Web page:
The Obama Administration is taking heat from Republican senators and the Chief Justice of the U.S. Supreme Court for remarks the President made during the State of the Union, which were critical of a recent Supreme Court decision regarding campaign finance reform.
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FOX News is reporting that two senators (with no apparent acknowledgment of the irony of the legislative branch now becoming involved with court affairs) have called on Obama to stop criticizing the court. Chief Justice John Roberts took umbrage at the President’s criticism during his State of the Union address.
Utah Sen. Orrin Hatch said he agreed with Roberts, who also said it was “very troubling” that the annual speech has “degenerated into a political pep rally.”
“But the president was wrong on the law, he was wrong on the facts and I thought it was unseemly for him to criticize the Supreme Court while they’re sitting there … they’re a separate branch of government. They’re not there to be lectured to by the president of the United States.”
During the speech, at which six of the justices were in attendance, Obama criticized a 5-4 January decision that found government limits on corporate funded, independent political broadcasts during elections constitute a violation of free speech rights.
Sen. Jeff Sessions of Alabama, the top Republican on the Judiciary Committee, also chimed in to voice his criticism.
“I was disappointed and dismayed to hear the president of the United States mischaracterize the decision of the Supreme Court and scold the members of the court in his State of the Union address for something they didn’t do,” Sessions said.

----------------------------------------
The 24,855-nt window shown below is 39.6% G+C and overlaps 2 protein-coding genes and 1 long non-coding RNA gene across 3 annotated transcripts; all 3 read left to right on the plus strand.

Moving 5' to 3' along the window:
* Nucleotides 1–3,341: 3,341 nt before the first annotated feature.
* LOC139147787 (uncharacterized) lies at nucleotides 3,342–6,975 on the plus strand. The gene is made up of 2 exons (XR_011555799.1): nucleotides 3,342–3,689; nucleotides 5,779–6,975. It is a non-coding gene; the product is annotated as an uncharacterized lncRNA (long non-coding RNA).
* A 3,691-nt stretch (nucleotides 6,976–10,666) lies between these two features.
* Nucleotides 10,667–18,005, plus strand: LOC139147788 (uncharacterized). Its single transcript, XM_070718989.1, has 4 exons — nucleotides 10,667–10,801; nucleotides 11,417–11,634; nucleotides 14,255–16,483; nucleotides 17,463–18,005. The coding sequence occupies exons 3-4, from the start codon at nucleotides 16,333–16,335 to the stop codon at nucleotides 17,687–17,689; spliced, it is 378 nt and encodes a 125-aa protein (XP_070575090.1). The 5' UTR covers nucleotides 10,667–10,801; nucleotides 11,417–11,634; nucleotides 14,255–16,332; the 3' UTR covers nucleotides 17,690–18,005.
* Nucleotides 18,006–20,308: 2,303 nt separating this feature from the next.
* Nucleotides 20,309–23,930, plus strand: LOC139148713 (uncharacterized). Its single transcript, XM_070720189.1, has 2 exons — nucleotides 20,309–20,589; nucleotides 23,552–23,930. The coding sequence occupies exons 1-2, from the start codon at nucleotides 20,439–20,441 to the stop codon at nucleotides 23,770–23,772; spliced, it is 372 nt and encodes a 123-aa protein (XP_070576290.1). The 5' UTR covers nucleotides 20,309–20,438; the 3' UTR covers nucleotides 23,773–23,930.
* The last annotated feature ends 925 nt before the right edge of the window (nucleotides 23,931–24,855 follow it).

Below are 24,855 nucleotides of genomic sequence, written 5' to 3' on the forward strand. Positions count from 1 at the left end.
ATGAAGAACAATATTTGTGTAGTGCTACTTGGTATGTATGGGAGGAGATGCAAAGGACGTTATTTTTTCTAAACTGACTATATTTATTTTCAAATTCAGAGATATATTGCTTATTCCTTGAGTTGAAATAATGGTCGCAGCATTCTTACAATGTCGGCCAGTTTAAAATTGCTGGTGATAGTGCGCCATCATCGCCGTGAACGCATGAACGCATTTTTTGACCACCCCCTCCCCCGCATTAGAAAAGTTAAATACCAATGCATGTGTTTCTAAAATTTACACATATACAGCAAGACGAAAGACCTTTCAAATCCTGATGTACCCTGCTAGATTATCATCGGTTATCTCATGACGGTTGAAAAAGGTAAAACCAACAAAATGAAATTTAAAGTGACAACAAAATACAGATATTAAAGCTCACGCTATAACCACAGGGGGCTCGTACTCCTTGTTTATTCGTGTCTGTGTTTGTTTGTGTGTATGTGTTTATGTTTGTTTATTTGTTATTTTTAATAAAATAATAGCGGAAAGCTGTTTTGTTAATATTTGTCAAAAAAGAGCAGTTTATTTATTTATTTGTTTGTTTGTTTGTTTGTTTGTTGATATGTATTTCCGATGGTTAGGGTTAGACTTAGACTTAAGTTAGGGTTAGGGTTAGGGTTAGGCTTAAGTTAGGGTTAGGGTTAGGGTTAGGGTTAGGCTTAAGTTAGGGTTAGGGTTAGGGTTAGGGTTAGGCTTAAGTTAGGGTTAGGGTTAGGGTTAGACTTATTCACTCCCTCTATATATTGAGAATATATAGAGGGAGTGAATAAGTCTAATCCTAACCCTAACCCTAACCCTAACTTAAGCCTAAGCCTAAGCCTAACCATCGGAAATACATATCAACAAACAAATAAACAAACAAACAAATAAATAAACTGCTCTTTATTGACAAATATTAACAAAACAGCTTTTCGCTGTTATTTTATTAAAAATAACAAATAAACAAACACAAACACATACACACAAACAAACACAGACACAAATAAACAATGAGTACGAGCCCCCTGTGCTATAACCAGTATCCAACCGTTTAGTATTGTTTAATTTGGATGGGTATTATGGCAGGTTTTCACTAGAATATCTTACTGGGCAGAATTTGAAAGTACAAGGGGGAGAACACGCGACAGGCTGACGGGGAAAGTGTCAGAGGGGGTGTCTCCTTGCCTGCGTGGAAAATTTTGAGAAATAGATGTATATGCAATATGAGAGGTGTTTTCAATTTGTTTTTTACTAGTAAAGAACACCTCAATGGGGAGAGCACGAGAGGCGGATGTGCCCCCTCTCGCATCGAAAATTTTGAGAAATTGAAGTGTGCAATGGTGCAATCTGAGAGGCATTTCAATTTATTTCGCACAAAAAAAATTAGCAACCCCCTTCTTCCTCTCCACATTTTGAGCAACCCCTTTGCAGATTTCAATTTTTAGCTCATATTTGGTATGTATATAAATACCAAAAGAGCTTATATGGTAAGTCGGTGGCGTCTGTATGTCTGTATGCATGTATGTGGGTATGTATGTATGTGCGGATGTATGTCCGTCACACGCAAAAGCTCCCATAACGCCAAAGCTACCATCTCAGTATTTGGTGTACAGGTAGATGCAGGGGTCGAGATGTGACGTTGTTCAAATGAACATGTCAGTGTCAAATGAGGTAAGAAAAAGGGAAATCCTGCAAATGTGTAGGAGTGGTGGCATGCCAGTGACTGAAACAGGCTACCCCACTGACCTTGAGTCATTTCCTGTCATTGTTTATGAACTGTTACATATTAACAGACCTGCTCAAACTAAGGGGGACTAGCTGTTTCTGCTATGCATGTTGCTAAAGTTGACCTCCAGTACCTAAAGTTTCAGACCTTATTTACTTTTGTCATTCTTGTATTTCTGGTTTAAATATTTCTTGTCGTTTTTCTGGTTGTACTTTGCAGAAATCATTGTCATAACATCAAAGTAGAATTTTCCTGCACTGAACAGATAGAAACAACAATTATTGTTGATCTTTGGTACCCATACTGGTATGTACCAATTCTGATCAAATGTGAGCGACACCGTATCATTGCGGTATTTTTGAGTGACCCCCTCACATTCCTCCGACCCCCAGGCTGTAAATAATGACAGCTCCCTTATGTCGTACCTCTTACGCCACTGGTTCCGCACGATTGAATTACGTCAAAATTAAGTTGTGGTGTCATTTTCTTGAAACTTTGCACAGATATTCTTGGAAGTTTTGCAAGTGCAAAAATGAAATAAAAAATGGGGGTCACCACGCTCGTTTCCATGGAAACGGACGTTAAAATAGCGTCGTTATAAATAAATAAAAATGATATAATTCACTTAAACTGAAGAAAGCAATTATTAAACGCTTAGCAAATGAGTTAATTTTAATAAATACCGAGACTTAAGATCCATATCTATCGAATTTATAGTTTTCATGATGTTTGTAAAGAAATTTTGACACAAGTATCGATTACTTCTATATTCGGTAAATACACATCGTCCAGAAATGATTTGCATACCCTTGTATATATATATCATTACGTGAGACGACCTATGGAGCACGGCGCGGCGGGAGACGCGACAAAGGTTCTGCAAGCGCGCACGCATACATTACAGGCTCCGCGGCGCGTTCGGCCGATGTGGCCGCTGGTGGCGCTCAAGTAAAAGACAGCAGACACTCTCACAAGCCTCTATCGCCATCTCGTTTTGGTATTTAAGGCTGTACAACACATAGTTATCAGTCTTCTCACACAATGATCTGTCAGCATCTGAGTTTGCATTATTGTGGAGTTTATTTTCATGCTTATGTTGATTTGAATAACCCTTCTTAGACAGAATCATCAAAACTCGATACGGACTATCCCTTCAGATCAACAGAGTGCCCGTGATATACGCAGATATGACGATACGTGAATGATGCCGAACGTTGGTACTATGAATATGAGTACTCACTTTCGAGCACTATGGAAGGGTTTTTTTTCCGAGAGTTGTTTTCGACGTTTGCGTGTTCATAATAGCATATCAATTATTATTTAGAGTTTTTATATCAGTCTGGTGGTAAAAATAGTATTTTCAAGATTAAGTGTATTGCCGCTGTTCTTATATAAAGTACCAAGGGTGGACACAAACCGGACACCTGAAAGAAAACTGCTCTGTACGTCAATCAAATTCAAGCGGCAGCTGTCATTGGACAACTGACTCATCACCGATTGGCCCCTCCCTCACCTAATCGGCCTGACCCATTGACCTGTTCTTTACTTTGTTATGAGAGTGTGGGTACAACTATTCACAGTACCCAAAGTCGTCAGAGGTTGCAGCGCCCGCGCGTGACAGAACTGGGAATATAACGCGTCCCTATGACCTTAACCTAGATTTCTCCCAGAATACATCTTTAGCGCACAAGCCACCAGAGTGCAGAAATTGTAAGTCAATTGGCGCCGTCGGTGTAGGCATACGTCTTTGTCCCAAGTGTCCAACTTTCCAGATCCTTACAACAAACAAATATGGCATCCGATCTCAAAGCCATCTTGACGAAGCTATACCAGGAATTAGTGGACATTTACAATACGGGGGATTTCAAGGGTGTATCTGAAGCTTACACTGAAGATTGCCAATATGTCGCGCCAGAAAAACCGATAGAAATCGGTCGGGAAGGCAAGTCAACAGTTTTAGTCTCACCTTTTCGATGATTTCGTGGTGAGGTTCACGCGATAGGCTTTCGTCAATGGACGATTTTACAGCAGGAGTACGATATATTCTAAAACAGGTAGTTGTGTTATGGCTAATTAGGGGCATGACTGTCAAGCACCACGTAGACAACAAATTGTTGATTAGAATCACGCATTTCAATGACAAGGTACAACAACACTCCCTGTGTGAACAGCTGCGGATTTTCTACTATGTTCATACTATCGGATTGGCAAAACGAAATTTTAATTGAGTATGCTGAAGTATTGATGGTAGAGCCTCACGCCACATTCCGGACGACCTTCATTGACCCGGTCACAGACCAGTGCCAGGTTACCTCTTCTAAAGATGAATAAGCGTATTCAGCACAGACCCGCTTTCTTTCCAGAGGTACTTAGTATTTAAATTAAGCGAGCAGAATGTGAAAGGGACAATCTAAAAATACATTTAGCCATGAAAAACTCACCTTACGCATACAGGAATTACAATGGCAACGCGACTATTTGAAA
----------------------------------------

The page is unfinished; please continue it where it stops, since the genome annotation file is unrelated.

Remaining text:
Chief Justice Roberts, speaking on Tuesday at the University of Alabama, questioned whether justices should attend the address.
“To the extent the State of the Union has degenerated into a political pep rally, I’m not sure why we’re there,” said Roberts, who was nominated to the court by President George W. Bush and approved by the Senate in 2005.
Roberts said anyone is free to criticize the court and that some have an obligation to do so because of their positions.
White House spokesman Robert Gibbs stood by the President’s comments, saying the flood of corporate money is drowning out the voice of average Americans.
“The president has long been committed to reducing the undue influence of special interests and their lobbyists over government,” Gibbs said. “That is why he spoke out to condemn the decision and is working with Congress on a legislative response.”
The Washinton Post said the issue may be resonating with voters after 1,500 comments were posted on its website.
The Wall Street Journal said the incident may be the most overt criticism of the court by a sitting President since Franklin Roosevelt engaged in an epic battle with the court over New Deal initiatives.
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